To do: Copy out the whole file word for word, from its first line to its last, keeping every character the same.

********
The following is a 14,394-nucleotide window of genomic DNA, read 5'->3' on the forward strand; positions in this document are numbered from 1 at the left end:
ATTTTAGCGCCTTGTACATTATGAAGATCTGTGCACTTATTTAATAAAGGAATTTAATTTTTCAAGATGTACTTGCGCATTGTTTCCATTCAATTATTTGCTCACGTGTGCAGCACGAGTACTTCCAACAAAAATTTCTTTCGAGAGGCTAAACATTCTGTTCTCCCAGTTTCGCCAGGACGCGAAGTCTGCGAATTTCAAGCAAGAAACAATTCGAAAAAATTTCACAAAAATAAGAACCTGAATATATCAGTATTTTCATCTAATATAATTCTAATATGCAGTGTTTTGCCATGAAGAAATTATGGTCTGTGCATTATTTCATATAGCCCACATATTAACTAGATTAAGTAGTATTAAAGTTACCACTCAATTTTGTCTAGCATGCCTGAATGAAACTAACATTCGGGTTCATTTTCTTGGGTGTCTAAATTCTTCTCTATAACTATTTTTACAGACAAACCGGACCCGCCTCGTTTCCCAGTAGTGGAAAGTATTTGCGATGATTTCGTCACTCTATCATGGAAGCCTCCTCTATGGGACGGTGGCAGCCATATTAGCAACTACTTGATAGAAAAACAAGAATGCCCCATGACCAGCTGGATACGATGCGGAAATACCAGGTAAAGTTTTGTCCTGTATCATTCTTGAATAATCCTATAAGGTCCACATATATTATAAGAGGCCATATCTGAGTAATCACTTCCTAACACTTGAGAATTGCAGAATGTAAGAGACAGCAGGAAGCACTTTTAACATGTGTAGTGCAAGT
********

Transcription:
The following is a 14,394-nucleotide window of genomic DNA, read 5'->3' on the forward strand; positions in this document are numbered from 1 at the left end:
ATTTTAGCGCCTTGTACATTATGAAGATCTGTGCACTTATTTAATAAAGGAATTTAATTTTTCAAGATGTACTTGCGCATTGTTTCCATTCAATTATTTGCTCACGTGTGCAGCACGAGTACTTCCAACAAAAATTTCTTTCGAGAGGCTAAACATTCTGTTCTCCCAGTTTCGCCAGGACGCGAAGTCTGCGAATTTCAAGCAAGAAACAATTCGAAAAAATTTCACAAAAATAAGAACCTGAATATATCAGTATTTTCATCTAATATAATTCTAATATGCAGTGTTTTGCCATGAAGAAATTATGGTCTGTGCATTATTTCATATAGCCCACATATTAACTAGATTAAGTAGTATTAAAGTTACCACTCAATTTTGTCTAGCATGCCTGAATGAAACTAACATTCGGGTTCATTTTCTTGGGTGTCTAAATTCTTCTCTATAACTATTTTTACAGACAAACCGGACCCGCCTCGTTTCCCAGTAGTGGAAAGTATTTGCGATGATTTCGTCACTCTATCATGGAAGCCTCCTCTATGGGACGGTGGCAGCCATATTAGCAACTACTTGATAGAAAAACAAGAATGCCCCATGACCAGCTGGATACGATGCGGAAATACCAGGTAAAGTTTTGTCCTGTATCATTCTTGAATAATCCTATAAGGTCCACATATATTATAAGAGGCCATATCTGAGTAATCACTTCCTAACACTTGAGAATTGCAGAATGTAAGAGACAGCAGGAAGCACTTTTAACATGTGTAGTGCAAGT